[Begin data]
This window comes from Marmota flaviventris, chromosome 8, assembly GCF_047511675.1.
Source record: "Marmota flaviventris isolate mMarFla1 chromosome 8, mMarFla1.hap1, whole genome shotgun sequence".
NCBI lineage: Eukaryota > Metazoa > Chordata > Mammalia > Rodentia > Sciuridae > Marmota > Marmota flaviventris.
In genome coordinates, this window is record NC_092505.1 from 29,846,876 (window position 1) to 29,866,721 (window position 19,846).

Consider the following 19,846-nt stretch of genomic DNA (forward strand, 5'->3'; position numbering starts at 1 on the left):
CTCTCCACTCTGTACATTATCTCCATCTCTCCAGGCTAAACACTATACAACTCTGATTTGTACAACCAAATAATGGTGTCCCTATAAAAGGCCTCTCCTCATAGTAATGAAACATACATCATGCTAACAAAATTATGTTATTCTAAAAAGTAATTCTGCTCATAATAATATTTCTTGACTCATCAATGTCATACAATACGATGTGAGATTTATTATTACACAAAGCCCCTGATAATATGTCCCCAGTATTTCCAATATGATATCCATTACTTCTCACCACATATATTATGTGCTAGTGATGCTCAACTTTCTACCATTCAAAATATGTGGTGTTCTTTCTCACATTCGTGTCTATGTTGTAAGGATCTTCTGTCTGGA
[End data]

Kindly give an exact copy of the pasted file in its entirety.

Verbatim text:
This window comes from Marmota flaviventris, chromosome 8, assembly GCF_047511675.1.
Source record: "Marmota flaviventris isolate mMarFla1 chromosome 8, mMarFla1.hap1, whole genome shotgun sequence".
NCBI lineage: Eukaryota > Metazoa > Chordata > Mammalia > Rodentia > Sciuridae > Marmota > Marmota flaviventris.
In genome coordinates, this window is record NC_092505.1 from 29,846,876 (window position 1) to 29,866,721 (window position 19,846).

Consider the following 19,846-nt stretch of genomic DNA (forward strand, 5'->3'; position numbering starts at 1 on the left):
CTCTCCACTCTGTACATTATCTCCATCTCTCCAGGCTAAACACTATACAACTCTGATTTGTACAACCAAATAATGGTGTCCCTATAAAAGGCCTCTCCTCATAGTAATGAAACATACATCATGCTAACAAAATTATGTTATTCTAAAAAGTAATTCTGCTCATAATAATATTTCTTGACTCATCAATGTCATACAATACGATGTGAGATTTATTATTACACAAAGCCCCTGATAATATGTCCCCAGTATTTCCAATATGATATCCATTACTTCTCACCACATATATTATGTGCTAGTGATGCTCAACTTTCTACCATTCAAAATATGTGGTGTTCTTTCTCACATTCGTGTCTATGTTGTAAGGATCTTCTGTCTGGA